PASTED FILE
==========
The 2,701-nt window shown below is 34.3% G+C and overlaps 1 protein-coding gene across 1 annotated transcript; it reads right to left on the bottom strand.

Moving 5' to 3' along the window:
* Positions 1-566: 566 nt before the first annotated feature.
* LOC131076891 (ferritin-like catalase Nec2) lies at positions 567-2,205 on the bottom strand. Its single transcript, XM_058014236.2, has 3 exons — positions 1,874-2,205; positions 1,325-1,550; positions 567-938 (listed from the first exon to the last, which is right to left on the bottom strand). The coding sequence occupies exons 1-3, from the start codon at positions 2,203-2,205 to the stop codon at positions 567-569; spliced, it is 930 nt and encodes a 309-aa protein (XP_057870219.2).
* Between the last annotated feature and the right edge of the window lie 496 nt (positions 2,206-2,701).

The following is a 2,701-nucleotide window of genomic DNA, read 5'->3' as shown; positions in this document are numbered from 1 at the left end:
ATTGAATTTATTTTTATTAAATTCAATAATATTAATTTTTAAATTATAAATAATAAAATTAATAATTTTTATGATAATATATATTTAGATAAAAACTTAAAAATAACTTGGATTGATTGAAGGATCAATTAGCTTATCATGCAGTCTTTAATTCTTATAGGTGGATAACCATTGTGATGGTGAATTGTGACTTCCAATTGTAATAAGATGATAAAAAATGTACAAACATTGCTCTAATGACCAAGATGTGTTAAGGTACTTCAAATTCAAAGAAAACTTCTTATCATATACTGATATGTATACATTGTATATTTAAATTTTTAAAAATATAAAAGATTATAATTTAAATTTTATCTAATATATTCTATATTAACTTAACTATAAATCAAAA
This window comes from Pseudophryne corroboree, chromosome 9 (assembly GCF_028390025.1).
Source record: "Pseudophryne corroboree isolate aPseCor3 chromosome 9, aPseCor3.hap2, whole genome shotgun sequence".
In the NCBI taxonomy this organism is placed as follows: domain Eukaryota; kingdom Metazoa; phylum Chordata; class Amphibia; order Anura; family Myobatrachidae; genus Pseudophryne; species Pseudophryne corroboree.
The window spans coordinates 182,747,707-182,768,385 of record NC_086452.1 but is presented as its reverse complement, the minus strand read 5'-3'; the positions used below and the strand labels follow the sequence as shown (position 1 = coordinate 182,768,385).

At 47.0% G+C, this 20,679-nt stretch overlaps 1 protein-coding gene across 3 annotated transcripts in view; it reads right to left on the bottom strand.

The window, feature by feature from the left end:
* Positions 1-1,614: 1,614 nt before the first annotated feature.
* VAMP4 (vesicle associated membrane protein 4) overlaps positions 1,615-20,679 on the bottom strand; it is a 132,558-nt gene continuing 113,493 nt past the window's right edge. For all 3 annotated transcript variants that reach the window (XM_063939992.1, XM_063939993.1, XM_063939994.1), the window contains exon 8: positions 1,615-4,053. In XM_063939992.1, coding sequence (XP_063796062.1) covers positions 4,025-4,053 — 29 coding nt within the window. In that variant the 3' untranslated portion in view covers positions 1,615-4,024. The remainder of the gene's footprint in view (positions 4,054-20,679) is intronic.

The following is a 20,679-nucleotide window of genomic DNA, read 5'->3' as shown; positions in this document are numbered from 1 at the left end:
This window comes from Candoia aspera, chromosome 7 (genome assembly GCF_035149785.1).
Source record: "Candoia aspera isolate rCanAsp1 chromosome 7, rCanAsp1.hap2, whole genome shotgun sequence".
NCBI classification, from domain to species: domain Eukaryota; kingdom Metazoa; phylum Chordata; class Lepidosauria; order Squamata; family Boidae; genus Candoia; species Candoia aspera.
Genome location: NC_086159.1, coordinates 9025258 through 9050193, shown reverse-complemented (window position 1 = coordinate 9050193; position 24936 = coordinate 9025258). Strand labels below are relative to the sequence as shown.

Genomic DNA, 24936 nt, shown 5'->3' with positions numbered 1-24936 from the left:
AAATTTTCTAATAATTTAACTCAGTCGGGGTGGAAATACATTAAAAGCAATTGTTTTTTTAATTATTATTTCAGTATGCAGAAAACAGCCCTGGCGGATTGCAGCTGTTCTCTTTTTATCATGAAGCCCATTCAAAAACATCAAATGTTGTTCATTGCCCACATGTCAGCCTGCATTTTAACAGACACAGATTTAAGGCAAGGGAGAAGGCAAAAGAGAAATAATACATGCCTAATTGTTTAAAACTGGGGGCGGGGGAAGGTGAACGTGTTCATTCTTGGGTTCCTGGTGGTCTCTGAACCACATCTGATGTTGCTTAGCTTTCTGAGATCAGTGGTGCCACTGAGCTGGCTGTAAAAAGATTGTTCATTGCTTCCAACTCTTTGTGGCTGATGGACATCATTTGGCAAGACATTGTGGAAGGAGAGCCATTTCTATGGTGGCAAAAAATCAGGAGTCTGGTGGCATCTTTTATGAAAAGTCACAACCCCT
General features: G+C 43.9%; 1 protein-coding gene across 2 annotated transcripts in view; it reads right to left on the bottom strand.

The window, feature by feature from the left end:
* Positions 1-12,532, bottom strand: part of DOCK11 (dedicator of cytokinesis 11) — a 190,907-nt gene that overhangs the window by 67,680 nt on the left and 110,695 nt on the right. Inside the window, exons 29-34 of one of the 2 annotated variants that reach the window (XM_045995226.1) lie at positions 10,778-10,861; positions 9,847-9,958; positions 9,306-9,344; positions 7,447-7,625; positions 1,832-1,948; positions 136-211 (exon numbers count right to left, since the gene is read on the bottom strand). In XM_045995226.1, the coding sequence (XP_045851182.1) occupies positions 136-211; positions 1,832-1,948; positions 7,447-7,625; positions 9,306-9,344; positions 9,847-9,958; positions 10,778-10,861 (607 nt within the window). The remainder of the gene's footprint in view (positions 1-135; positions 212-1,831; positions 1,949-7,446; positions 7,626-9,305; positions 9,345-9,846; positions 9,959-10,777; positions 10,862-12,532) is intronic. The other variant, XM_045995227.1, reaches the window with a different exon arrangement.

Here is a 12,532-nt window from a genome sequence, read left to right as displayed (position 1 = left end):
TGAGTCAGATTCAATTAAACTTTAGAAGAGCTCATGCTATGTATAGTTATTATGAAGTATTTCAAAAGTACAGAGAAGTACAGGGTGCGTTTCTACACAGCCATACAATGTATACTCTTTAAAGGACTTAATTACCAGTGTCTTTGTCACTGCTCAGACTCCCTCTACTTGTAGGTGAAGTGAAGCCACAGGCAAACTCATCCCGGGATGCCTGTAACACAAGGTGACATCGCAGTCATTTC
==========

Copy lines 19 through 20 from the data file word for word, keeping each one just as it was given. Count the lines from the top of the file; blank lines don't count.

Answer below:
NCBI classification, from domain to species: domain Eukaryota; kingdom Metazoa; phylum Chordata; class Lepidosauria; order Squamata; family Boidae; genus Candoia; species Candoia aspera.
Genome location: NC_086159.1, coordinates 9025258 through 9050193, shown reverse-complemented (window position 1 = coordinate 9050193; position 24936 = coordinate 9025258). Strand labels below are relative to the sequence as shown.